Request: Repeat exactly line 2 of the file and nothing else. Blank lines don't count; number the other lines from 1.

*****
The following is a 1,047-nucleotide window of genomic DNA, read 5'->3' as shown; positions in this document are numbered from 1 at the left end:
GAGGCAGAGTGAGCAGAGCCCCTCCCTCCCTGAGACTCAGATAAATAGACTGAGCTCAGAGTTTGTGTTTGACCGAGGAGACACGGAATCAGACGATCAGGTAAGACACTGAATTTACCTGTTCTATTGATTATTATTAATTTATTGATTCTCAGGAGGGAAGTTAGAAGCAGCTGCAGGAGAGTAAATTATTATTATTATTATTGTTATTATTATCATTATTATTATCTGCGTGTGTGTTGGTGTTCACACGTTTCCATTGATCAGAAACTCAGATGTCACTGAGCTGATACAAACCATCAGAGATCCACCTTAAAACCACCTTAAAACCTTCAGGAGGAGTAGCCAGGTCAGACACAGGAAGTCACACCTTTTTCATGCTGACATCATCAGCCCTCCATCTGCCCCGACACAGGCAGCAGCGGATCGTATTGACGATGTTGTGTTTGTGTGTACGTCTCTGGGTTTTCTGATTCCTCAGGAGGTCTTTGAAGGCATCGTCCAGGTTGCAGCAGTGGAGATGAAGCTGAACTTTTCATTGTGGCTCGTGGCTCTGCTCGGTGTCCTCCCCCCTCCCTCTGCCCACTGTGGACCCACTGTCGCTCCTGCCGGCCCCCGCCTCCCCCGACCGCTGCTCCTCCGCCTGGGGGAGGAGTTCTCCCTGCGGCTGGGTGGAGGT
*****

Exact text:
GAGGCAGAGTGAGCAGAGCCCCTCCCTCCCTGAGACTCAGATAAATAGACTGAGCTCAGAGTTTGTGTTTGACCGAGGAGACACGGAATCAGACGATCAGGTAAGACACTGAATTTACCTGTTCTATTGATTATTATTAATTTATTGATTCTCAGGAGGGAAGTTAGAAGCAGCTGCAGGAGAGTAAATTATTATTATTATTATTGTTATTATTATCATTATTATTATCTGCGTGTGTGTTGGTGTTCACACGTTTCCATTGATCAGAAACTCAGATGTCACTGAGCTGATACAAACCATCAGAGATCCACCTTAAAACCACCTTAAAACCTTCAGGAGGAGTAGCCAGGTCAGACACAGGAAGTCACACCTTTTTCATGCTGACATCATCAGCCCTCCATCTGCCCCGACACAGGCAGCAGCGGATCGTATTGACGATGTTGTGTTTGTGTGTACGTCTCTGGGTTTTCTGATTCCTCAGGAGGTCTTTGAAGGCATCGTCCAGGTTGCAGCAGTGGAGATGAAGCTGAACTTTTCATTGTGGCTCGTGGCTCTGCTCGGTGTCCTCCCCCCTCCCTCTGCCCACTGTGGACCCACTGTCGCTCCTGCCGGCCCCCGCCTCCCCCGACCGCTGCTCCTCCGCCTGGGGGAGGAGTTCTCCCTGCGGCTGGGTGGAGGT